What To Do When Someone Close Passes Away
When a husband or wife, mother or father, sibling, partner or other loved one passes away we experience one of the most difficult times of our lives. The finality of death brings with it a host of second-guessing, and we often find ourselves asking, “what could I have done differently?”
If you’ve lost someone close to you, it’s quite possible you’re experiencing a wide and sometimes strange array of emotions. Sadness and grief, of course, but usually also an odd mix of confusion, exhaustion, guilt, relief, frustration, anger and bewilderment are all common. You may find yourself chastising yourself for some of these feelings, as if you shouldn’t be feeling them.
It may make little difference whether the death was sudden or “not unexpected.” The truth is we are rarely equipped to “expect” the end of someone’s life.
You will receive advice by the truckload, often without asking for it.
Probably second only to child raising, grieving is a process that is saddled with unsolicited recommendations. Adding to the confusion is that all of this advice is usually from people close to you who mean well but are having trouble dealing with grief – yours or theirs.
This advice usually falls into two categories: Emotional/Personal and Financial/Legal.
In the Emotional/Personal category, you may hear things like: “you have to clean out the closet,” “wait a year to clean out the closet.” “You need to keep busy,” “don’t be alone,” “I have a great friend you should meet,” “have you thought about seeing a counselor?”, “there’s a support group at my church,” “it’s okay to cry,” “try to focus on the positive,” on and on…
In the Financial/Legal category you may hear things like: “don’t sell anything for a year,” “you don’t need a probate estate,” “you do need a probate estate,” “capital gains basis step-up,” “you should pay off your spouse’s debts, it’s the right thing to do,” “don’t make any payments,” “you need to get the legal proceedings and estate settlement behind you,” “it’s time to sell,” “it’s time to buy,” on and on…
When hearing all of this from people you love and trust, it is hard to know just what to do. Couple that with the difficult soup of emotions described above and frequently the period after a loved one’s death can become stressful and overwhelming. You may even feel burdened with a sense of obligation to the deceased or your family: “don’t screw this up!”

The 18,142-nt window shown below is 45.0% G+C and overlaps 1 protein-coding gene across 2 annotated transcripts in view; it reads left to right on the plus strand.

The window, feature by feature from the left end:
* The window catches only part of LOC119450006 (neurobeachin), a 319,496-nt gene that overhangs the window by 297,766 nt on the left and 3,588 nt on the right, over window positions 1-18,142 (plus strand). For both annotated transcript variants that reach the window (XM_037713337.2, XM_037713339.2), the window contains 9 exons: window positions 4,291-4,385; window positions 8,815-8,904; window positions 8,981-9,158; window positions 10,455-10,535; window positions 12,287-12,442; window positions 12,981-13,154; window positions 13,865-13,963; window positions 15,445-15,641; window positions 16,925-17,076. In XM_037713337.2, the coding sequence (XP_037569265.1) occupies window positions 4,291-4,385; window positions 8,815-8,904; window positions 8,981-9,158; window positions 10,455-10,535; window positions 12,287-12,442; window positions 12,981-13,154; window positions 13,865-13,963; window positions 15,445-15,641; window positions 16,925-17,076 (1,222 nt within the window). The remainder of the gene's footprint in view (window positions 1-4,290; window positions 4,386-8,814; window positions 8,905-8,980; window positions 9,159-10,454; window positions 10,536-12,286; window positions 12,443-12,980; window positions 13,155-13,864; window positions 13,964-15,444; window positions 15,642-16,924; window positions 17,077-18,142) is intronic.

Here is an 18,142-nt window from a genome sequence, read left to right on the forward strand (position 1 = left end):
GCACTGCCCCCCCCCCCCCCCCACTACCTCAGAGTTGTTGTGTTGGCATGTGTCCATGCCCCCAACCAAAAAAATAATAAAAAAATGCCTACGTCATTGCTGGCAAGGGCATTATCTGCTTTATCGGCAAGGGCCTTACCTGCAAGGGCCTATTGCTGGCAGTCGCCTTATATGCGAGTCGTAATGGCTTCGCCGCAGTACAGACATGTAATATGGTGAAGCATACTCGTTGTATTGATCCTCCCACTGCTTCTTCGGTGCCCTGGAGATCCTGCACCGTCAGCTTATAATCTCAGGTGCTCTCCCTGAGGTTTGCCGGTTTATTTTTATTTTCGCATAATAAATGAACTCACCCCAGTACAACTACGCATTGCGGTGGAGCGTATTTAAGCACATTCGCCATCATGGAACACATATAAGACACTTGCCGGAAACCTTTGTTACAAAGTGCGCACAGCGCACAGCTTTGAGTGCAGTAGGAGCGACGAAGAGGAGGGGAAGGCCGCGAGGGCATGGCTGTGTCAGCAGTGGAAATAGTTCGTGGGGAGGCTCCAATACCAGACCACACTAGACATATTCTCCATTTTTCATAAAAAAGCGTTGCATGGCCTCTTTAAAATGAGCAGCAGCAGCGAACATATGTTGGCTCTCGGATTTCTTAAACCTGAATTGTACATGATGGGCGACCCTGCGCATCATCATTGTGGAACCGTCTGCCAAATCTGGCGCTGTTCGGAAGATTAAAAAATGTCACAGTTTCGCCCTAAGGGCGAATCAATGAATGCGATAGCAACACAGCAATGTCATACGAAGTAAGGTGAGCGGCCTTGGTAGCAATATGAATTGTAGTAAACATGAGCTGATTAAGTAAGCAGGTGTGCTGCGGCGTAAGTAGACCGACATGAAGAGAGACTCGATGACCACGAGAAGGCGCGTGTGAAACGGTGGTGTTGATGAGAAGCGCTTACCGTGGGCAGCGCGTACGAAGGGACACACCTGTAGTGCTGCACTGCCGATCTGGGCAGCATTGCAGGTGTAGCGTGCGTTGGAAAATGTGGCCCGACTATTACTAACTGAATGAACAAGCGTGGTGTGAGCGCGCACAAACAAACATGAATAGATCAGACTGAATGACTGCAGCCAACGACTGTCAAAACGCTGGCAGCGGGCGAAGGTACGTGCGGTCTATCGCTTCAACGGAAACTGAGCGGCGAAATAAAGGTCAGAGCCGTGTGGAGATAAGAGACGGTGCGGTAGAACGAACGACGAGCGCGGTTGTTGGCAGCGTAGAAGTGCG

You may be inclined to follow certain recommendations. For example, you may be tempted to start tackling the Financial/Legal to-do list as a way to “keep busy,” “move forward,” etc. Often this has the effect of only temporarily postponing the grieving process.
Or you may be inclined to do absolutely nothing. Maybe you’re feeling “overload paralysis” from all the well-meaning advice. Maybe you’re just too upset to find motivation.
There is no right way to grieve.
The point is that your grieving process, and the process of settling a loved one’s estate are unique to you and to that estate.
Grieving is influenced by:
- The circumstances surrounding the death (illness, hospital stays, your last words to each other, etc.);
- Your personality, spirituality and tendencies;
- The deceased’s personality, spirituality and tendencies;
- Various facets of your relationship with him or her before the death; and
- The state of your relationship with the deceased now.
What to do?
For starters, try to take a step back. Rarely is there anything truly urgent on the Financial/Legal side that requires immediate attention. State laws and tax laws provide ample time to prepare necessary documentation after a loved one’s death.
Sure, the light bill needs to be paid as usual, and maybe an account needs to be opened or closed. But major decisions like what to do with the house, IRA, investments, insurance, etc. – you usually have months to make a reasoned decision.
Try not to let the Financial/Legal matters add stress to grieving’s emotional burden. Get some professional advice on that part; lean on family and friends for the rest.
Let the grieving take its course.
IF you’d like our help, please feel free to get in touch.
About Oakstone Law, PL
Oakstone Law PL was founded by Bob Kleinknecht. A member of the Family Trust Subcommittee, the Estate Tax & Trust Planning (ETTP) Committee and the Real Property, Probate & Trust Law (RPPTL) Section of the Florida Bar, Kleinknecht has 15 years’ experience.
Prior to founding Oakstone law, he spent more than eight years serving as a personal, in-house estate, tax and charitable planning attorney for a Forbes 400 family in New York and Florida. Before that he was an estate planning and estate settlement attorney with prominent firms in Boston and Washington, D.C. after beginning his career with a boutique firm in Naples, Florida.
Licensed in Florida and Massachusetts, Kleinknecht has developed a practice model that eliminates billing by the hour and offers a streamlined, customized client process supported by technology, security and a personal approach.
For more information on Oakstone Law, click here. To get in touch with us, click here to send us an email, or call 239-206-3454. Our office is located at 5137 Castello Drive, Suite 2 in Naples, Florida 34103.